Our results provide a first blueprint of the cells and fibers that form the holothurian neural circuitry, and highlight the holothurian nervous system unexpected diversity. This diversity is observed by the specific expression of particular antigens; in some cases known neurotransmitters or neural-associated proteins while in others still undetermined antigen that serve to identify neuronal somas or fibers. There are still many questions unanswered, which deserve special attention, such as: What are the molecules the antibodies are identifying in the holothurians? How are the labeled nervous components interconnected? What are their specific functions? What is the evolutionary relationship between the nervous system of echinoderms and that of other deuterostomes? Answering these questions might now be possible with the knowledge that has been obtained during the last decade. Therefore, the better we understand the neuroanatomy of the echinoderms, the easier it will be to elucidate the function and evolution of their nervous system .
Materials and Methods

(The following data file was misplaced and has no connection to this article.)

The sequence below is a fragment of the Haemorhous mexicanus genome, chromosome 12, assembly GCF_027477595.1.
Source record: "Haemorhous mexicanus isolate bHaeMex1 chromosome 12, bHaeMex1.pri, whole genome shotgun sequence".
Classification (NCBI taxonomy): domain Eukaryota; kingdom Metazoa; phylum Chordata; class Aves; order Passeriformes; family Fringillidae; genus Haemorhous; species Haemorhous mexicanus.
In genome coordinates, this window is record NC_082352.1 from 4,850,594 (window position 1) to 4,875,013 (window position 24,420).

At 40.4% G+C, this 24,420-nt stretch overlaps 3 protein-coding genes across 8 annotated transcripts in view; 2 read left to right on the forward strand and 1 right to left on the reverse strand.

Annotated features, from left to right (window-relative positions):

All experiments were performed in accordance with the NIH and NSF guidelines and under the approval of the University of Puerto Rico. Holothuria glaberrima are extremely abundant in coastal areas of Puerto Rico. The species is not endangered or protected. They are invertebrate animals and no specific permissions are required for their collection.
Adult specimens (10–15 cm in length) of the holothurian Holothuria glaberrima Selenka, 1867, were collected from the rocky shores of the north coast of Puerto Rico and kept in sea water aquaria. Use of H. glaberrima (invertebrates) conforms to the University of Puerto Rico animal regulations. Holothuria glaberrima are extremely abundant in coastal areas of Puerto Rico. The species is not endangered or protected. They are invertebrate animals and no specific permissions are required for their collection.